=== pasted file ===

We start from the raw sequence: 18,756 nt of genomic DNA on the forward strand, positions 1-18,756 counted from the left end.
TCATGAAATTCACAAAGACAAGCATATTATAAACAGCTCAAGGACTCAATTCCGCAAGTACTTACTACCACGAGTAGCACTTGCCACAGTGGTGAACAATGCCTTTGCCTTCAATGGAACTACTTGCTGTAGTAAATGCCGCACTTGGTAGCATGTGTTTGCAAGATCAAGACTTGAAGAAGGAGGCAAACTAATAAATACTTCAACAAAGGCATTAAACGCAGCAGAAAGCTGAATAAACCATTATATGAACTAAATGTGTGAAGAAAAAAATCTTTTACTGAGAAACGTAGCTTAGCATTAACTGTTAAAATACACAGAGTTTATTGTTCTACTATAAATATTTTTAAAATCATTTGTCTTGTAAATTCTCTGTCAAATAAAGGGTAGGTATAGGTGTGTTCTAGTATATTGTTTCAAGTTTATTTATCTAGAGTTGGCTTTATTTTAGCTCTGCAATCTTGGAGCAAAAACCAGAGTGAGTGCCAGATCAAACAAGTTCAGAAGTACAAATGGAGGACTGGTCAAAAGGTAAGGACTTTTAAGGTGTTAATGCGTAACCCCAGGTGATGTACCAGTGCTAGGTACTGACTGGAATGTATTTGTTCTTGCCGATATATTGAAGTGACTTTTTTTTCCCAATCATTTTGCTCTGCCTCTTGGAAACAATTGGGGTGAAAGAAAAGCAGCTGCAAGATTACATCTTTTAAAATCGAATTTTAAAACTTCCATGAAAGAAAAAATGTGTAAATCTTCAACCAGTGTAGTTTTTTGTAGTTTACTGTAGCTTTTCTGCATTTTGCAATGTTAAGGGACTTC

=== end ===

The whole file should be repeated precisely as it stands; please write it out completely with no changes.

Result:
We start from the raw sequence: 18,756 nt of genomic DNA on the forward strand, positions 1-18,756 counted from the left end.
TCATGAAATTCACAAAGACAAGCATATTATAAACAGCTCAAGGACTCAATTCCGCAAGTACTTACTACCACGAGTAGCACTTGCCACAGTGGTGAACAATGCCTTTGCCTTCAATGGAACTACTTGCTGTAGTAAATGCCGCACTTGGTAGCATGTGTTTGCAAGATCAAGACTTGAAGAAGGAGGCAAACTAATAAATACTTCAACAAAGGCATTAAACGCAGCAGAAAGCTGAATAAACCATTATATGAACTAAATGTGTGAAGAAAAAAATCTTTTACTGAGAAACGTAGCTTAGCATTAACTGTTAAAATACACAGAGTTTATTGTTCTACTATAAATATTTTTAAAATCATTTGTCTTGTAAATTCTCTGTCAAATAAAGGGTAGGTATAGGTGTGTTCTAGTATATTGTTTCAAGTTTATTTATCTAGAGTTGGCTTTATTTTAGCTCTGCAATCTTGGAGCAAAAACCAGAGTGAGTGCCAGATCAAACAAGTTCAGAAGTACAAATGGAGGACTGGTCAAAAGGTAAGGACTTTTAAGGTGTTAATGCGTAACCCCAGGTGATGTACCAGTGCTAGGTACTGACTGGAATGTATTTGTTCTTGCCGATATATTGAAGTGACTTTTTTTTCCCAATCATTTTGCTCTGCCTCTTGGAAACAATTGGGGTGAAAGAAAAGCAGCTGCAAGATTACATCTTTTAAAATCGAATTTTAAAACTTCCATGAAAGAAAAAATGTGTAAATCTTCAACCAGTGTAGTTTTTTGTAGTTTACTGTAGCTTTTCTGCATTTTGCAATGTTAAGGGACTTC